In honor of Sun Ra’s Birthday, I am reposting a Hospitality on Parade column which originally appeared in Beatroute Magazine’s March 2012 issue.
Photo and text by Daniel Presnell
Long before Gaga and Minaj got gassed on space cakes and tripped out on Klaus Nomi vidz, there was a unique sect of afrofuturist visionaries. In the late 1960s, Parliament Funkadelic, one the greatest bands to have ever whiffed the aether, docked the mothership on Earth long enough to shoot a laser beam of mind-melting psychedelic goodness that would funkify freaks, triggering the birth of Hip Hop. But even before Clinton and his intergalactic funk brigade donned gowns, face paint, and space concepts, there was the original “brother from another planet”: Herman Poole Blount, aka Le Sony’r Ra, aka Sun Ra.
As a bucktoothed hillbilly youngster devoted to Sonic Youth, I distinctly remember Kurt Loder reporting Sun Ra’s death on MTV News in May of 1993. Loder interviewed Thurston Moore and screened footage of Sun Ra and his Arkestra playing live in Central Park. While I didn’t have a context for Jazz, let alone Free Jazz, or the “other music” Sun Ra and his troupe of cosmic gowned radicals were blowing out, his image, and the idea of his music stuck with me.
It would be a couple more years until I laid finger to Sun Ra’s 1972 album Space Is The Place released on the idiosyncratic Blue Thumb label. Capturing the Arkestra in its somewhat classical period, it features Ra vamping on the Farfisa Professional electric space organ in his Ellington on Acid style, and interstellar contributions from stalwarts including Marshall Allen (soprano sax), John Gilmore (tenor sax), and the extraterrestrial vocalist June Tyson. Space is the Place perfectly distills the Arkestra’s immense range, from tightly knit big band arrangements, to free-form caterwaul and what is probably their most recognizable hymn, Rocket #9, a tune subsequently covered by NRBQ, Yo La Tengo, and countless others.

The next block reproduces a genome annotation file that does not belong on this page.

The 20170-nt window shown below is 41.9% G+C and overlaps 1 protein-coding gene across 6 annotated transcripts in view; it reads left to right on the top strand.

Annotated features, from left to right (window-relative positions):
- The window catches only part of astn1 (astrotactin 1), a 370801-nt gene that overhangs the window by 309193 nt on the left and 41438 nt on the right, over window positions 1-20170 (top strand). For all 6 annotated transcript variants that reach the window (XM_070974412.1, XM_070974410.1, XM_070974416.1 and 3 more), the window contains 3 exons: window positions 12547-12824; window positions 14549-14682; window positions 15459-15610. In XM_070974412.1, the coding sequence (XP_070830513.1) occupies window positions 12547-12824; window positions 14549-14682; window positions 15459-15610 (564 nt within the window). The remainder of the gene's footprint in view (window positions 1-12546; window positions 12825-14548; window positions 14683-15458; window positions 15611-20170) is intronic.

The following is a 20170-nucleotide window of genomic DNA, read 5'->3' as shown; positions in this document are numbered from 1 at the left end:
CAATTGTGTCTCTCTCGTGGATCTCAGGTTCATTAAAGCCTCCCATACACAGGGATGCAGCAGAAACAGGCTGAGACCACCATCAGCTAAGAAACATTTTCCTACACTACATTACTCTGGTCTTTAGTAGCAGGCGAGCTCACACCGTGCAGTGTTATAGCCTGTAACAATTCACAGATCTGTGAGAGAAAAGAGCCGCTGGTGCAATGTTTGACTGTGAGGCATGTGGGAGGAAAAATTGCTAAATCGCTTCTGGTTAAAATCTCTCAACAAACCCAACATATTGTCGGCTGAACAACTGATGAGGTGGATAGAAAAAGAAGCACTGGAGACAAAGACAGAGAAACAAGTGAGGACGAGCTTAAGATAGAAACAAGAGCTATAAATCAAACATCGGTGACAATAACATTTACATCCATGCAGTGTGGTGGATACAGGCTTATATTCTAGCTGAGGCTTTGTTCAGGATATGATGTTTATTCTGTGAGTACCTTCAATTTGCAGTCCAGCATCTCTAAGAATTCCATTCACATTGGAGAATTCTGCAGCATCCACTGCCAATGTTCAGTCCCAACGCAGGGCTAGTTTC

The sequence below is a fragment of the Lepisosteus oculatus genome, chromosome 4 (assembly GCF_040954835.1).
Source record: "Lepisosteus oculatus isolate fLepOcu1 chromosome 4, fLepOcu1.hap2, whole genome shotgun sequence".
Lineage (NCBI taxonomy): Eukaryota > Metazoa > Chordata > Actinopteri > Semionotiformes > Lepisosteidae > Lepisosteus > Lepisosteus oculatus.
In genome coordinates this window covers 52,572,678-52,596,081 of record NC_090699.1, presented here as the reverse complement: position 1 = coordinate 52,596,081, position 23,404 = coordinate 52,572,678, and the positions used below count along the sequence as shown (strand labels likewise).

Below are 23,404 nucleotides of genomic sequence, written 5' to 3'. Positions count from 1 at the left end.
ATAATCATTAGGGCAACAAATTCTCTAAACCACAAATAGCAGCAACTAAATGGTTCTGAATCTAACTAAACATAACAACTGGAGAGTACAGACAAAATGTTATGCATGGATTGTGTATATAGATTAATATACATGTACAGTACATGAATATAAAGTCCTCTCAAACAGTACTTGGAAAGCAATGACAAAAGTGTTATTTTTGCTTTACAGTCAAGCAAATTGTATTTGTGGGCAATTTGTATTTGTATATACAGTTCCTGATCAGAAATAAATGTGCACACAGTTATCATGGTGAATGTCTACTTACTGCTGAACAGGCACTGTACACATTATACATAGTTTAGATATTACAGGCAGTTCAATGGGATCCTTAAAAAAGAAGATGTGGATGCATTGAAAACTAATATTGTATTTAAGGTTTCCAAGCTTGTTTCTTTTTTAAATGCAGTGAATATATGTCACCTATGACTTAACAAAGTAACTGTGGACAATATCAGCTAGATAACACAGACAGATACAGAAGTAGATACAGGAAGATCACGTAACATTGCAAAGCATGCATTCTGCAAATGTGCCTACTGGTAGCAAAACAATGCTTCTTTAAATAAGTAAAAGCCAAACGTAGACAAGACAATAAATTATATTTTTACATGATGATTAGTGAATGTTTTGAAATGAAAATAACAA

By the time I found Sun Ra, I thought I was ready for whatever mystery, mischief, and music he could cook up. But, I was floored by the Arkestra’s ability to shift from a big band jazz tune to tribal drumming with bleating saxophones followed by chanting and then thirty minutes of indeterminate tone poems and synthesizer noise. And, just when I thought all might be defeated, Tyson returned to the mic, and the band leapt right back into a beautiful ode to the cosmos. Gripped by that fever, I found myself reading every book, buying every record I could find on Ebay, and even journeying to Sun Ra’s grave in “The Magic City” of Birmingham, Alabama.
As intense as my worship had been many years ago, I had rather neglected Sun Ra of late. The fact that most of my records are in storage 3,000 miles away is partly to blame, but also time, and how a listener collects, distills, and advances: the ear matures.
Just the other day I came across a 1971 video of the Arkestra performing for the French television show Jazz Session. The Arkestra looks to be about twenty members deep, all armed with some kind of percussion instrument. The male and female dancers are adorned in stupefying masked regalia that mashes space-age psychedelics with Egyptian, African and Asian iconography. Sun Ra presides in his glorious robe and signature King Tut coiffure, and, after a quick little riff on the organ, with the horns and band deep in the pocket, they head for the planet Venus. Dancers writhe, bounce, and shimmy; drums proliferate, mutate, and intensify; and when the spirit moves, members release cat calls, whoops, and wails; their eyes turned toward some inner beyond, beaming.
Somewhere around the 20-minute mark, there were tears in my eyes. It was all just so beautiful, intense, singular, magical. I was back in the beyond, traveling the spaceways, in love all over again.
Dedicated in loving memory to Mike Kelly & Tom Ardolino.